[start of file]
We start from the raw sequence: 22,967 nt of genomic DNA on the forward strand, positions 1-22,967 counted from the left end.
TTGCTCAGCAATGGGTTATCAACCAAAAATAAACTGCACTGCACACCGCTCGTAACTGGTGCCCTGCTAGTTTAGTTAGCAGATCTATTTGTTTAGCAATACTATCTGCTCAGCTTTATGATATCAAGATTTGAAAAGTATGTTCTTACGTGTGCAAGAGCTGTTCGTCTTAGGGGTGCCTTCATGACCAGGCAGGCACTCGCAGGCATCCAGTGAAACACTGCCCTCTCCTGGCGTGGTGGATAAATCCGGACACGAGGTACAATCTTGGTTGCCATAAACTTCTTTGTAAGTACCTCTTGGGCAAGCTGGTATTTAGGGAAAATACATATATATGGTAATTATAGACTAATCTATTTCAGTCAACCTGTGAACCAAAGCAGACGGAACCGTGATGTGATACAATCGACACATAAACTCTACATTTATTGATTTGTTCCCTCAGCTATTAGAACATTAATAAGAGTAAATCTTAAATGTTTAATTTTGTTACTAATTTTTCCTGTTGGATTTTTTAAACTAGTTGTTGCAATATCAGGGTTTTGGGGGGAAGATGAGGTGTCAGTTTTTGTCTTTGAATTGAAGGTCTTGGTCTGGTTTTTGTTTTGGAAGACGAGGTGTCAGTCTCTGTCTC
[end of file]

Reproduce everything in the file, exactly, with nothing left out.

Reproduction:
We start from the raw sequence: 22,967 nt of genomic DNA on the forward strand, positions 1-22,967 counted from the left end.
TTGCTCAGCAATGGGTTATCAACCAAAAATAAACTGCACTGCACACCGCTCGTAACTGGTGCCCTGCTAGTTTAGTTAGCAGATCTATTTGTTTAGCAATACTATCTGCTCAGCTTTATGATATCAAGATTTGAAAAGTATGTTCTTACGTGTGCAAGAGCTGTTCGTCTTAGGGGTGCCTTCATGACCAGGCAGGCACTCGCAGGCATCCAGTGAAACACTGCCCTCTCCTGGCGTGGTGGATAAATCCGGACACGAGGTACAATCTTGGTTGCCATAAACTTCTTTGTAAGTACCTCTTGGGCAAGCTGGTATTTAGGGAAAATACATATATATGGTAATTATAGACTAATCTATTTCAGTCAACCTGTGAACCAAAGCAGACGGAACCGTGATGTGATACAATCGACACATAAACTCTACATTTATTGATTTGTTCCCTCAGCTATTAGAACATTAATAAGAGTAAATCTTAAATGTTTAATTTTGTTACTAATTTTTCCTGTTGGATTTTTTAAACTAGTTGTTGCAATATCAGGGTTTTGGGGGGAAGATGAGGTGTCAGTTTTTGTCTTTGAATTGAAGGTCTTGGTCTGGTTTTTGTTTTGGAAGACGAGGTGTCAGTCTCTGTCTC